Home Economics As Lord Wolfson Should Know, Business Rates Are A Self-Solving Problem

As Lord Wolfson Should Know, Business Rates Are A Self-Solving Problem

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Self-solving problems are those we don’t need to do anything about. They are, quite naturally and without intervention, going to sort themselves out without requiring any intervention. This is so of business rates. Something Lord Wolfson, of Next, should know. For he is, after all, a clever chap:

In Wolfson’s view, there will still be a place for physical stores even as footfall dwindles. But he believes property owners and ministers have a part to play in keeping the high street alive.

“The future of retail is going to be driven by three things,” he says.

“Most important will be consumers. At the end of the day if consumers don’t want to shop in shops, they don’t. Secondly, landlords. As landlords continue to be as pragmatic in determining rents going forward, that will allow shops to stay open. And thirdly, we do need some form of settlement on business rates [reform].”

Leave aside that economic point that rates are in fact incident upon the landlord, not the tenant. Let us continue with the assumption that this difficult truth is not in fact so.

How are rates determined?

Business rates are worked out based on your property’s ‘rateable value’.

This is its open market rental value on 1 April 2015, based on an estimate by the Valuation Office Agency (VOA).

You can estimate your business rates by multiplying the rateable value by the correct ‘multiplier’ (an amount set by central government).

So, as rents fall – given that landlords are being more realistic – so do business rates fall. It is not necessary to change the system in the slightest that is.

Which is, of course, good. Given that the economic point about incidence is actually true. Rates are a tax upon landlords and why shouldn’t we be taxing rentiers?

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4 COMMENTS

  1. Business rates may indeed fix themselves (although the mechanism is not free from interference), but that alone won’t save the High Street. There is still the council, buggering things up without suffering the consequences. Parking*, prohibited traffic, dirty streets, homeless sleepers, all the things that make it tedious to go into towns in general and some towns in particular.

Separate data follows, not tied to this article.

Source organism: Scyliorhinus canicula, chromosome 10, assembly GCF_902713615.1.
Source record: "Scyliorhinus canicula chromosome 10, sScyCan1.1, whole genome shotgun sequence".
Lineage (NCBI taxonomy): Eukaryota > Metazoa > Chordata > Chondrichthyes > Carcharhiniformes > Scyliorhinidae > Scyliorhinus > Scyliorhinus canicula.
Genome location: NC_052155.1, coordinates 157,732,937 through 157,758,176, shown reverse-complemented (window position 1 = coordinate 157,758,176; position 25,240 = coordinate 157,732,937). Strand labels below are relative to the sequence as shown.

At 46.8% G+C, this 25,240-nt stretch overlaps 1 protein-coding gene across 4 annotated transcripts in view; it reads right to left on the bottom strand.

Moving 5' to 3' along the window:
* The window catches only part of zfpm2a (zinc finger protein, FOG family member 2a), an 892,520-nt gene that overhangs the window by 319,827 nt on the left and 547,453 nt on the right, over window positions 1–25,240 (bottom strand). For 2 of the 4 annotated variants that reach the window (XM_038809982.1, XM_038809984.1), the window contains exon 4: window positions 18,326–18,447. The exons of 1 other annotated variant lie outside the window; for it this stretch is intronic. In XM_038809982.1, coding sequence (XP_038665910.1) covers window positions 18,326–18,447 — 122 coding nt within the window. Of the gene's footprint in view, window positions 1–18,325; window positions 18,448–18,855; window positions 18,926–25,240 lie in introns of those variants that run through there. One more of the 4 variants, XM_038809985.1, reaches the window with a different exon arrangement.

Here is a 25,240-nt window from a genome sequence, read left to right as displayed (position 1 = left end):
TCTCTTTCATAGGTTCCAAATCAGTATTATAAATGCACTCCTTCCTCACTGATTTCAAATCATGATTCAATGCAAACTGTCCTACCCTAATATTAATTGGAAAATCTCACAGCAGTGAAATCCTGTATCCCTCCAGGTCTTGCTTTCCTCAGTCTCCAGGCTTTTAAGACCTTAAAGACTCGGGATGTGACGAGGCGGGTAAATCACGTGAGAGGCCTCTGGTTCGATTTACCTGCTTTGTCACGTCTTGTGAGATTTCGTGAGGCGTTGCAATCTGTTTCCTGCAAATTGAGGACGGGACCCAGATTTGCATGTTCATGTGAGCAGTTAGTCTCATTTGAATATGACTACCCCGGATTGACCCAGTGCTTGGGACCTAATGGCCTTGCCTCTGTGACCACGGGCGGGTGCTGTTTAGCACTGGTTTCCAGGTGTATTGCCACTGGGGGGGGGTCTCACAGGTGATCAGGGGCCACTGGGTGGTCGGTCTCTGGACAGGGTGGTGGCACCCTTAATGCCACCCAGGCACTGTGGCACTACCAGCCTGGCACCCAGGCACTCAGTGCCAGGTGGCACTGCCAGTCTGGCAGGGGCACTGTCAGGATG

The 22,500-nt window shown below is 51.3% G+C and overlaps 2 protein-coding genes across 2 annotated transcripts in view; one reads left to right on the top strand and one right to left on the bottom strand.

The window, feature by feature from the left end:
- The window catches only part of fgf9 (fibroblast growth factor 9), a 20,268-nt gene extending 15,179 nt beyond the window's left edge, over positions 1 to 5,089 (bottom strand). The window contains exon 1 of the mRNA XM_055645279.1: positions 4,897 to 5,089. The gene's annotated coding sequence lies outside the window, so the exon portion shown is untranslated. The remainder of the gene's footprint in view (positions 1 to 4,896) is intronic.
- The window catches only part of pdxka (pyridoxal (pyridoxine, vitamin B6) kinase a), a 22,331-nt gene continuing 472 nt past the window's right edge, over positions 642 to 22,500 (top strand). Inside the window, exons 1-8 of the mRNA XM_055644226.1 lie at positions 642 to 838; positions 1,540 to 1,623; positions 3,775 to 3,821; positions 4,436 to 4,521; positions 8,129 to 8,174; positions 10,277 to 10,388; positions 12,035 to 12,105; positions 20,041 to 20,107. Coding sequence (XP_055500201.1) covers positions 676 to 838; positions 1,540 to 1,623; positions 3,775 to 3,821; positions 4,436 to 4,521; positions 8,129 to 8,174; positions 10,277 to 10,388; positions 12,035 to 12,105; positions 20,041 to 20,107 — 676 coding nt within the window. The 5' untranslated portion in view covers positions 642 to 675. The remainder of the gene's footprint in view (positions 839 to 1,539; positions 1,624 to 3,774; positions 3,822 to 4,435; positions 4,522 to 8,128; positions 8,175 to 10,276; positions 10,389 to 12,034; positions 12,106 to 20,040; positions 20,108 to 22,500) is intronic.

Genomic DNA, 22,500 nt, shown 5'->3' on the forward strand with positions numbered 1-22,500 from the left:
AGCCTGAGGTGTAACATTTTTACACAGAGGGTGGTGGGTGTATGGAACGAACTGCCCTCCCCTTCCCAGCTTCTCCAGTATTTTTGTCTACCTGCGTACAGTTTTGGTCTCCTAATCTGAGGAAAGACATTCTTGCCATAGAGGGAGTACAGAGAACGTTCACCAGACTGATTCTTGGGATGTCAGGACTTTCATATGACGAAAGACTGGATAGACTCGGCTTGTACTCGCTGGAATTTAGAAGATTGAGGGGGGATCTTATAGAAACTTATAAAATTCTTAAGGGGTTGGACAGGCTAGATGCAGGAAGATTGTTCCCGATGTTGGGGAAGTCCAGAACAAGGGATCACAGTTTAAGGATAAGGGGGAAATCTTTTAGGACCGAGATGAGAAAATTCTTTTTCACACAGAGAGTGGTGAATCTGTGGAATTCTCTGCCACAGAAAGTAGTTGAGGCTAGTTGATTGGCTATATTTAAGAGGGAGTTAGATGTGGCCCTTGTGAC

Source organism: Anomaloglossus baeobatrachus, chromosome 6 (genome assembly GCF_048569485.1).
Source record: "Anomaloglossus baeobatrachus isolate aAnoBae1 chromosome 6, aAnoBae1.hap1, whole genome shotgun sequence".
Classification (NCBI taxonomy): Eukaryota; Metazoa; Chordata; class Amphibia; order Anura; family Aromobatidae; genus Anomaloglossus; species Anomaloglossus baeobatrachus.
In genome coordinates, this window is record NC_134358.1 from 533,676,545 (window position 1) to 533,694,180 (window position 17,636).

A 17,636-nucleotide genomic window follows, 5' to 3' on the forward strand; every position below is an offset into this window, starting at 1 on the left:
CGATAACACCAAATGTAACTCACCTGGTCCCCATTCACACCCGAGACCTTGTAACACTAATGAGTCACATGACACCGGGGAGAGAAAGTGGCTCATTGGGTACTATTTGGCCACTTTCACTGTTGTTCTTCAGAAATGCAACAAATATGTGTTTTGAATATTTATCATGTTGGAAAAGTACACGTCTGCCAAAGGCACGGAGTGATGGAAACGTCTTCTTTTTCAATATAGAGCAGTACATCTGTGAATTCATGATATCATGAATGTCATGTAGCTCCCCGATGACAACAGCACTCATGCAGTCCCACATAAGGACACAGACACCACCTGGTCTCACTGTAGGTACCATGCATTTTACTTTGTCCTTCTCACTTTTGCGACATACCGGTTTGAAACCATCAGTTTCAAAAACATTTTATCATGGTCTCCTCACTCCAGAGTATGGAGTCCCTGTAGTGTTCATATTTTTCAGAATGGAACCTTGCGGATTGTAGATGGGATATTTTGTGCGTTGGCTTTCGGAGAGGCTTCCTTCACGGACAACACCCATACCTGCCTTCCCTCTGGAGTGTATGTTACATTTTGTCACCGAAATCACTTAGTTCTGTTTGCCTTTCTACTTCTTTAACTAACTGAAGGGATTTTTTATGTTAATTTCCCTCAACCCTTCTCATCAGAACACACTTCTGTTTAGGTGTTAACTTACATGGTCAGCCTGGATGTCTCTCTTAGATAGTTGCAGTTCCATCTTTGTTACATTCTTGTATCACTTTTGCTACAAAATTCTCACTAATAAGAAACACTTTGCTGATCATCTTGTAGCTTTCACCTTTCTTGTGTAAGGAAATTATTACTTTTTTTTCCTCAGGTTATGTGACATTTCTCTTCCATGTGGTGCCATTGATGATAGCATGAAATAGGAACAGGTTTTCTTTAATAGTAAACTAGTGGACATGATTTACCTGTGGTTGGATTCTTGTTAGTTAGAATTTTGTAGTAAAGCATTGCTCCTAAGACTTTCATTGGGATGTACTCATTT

* Lack of spaces, high charges and inapropriate charging methods, where you have to rush back to the car because of a deadline set when you bought the ticket.

  2. Ironically, it’s because business rates go to Whitehall instead of the Town Hall that local councils are insulated from the effects of their buggeration of the High Street. That has circular effects in that the council has no NBR income, so tries to get income elsewhere, such as charging for parking and access, which restricts access to the businesses, the negative results of which do not impact on the council – other than fewer parking fees. So they charge more for parking….

    In the Before Time if the local council killed off its local businesses that local council would be killing off its own tax base. The only reform Non-Domestic Rates needs is for all of it to go to the local council and wrenched out of the maw of Whitehall.

  3. jgh, when you talk of the council now, you are talking about council employees, not actual councillors as in the before time, men who would have an interest in local prosperity and in getting re-elected. Council employees, nowadays actively despise any business which wants, needs or sets out to make a profit.

  4. Both of you – brilliant. Why the feck doesn’t anyone employed in a Council have a fecking clue?

    My suggestion: Because they have a job for life with a fantastic pension, and want to beggar ‘the rich’ to spend the money they have stolen on their own moronic schemes.

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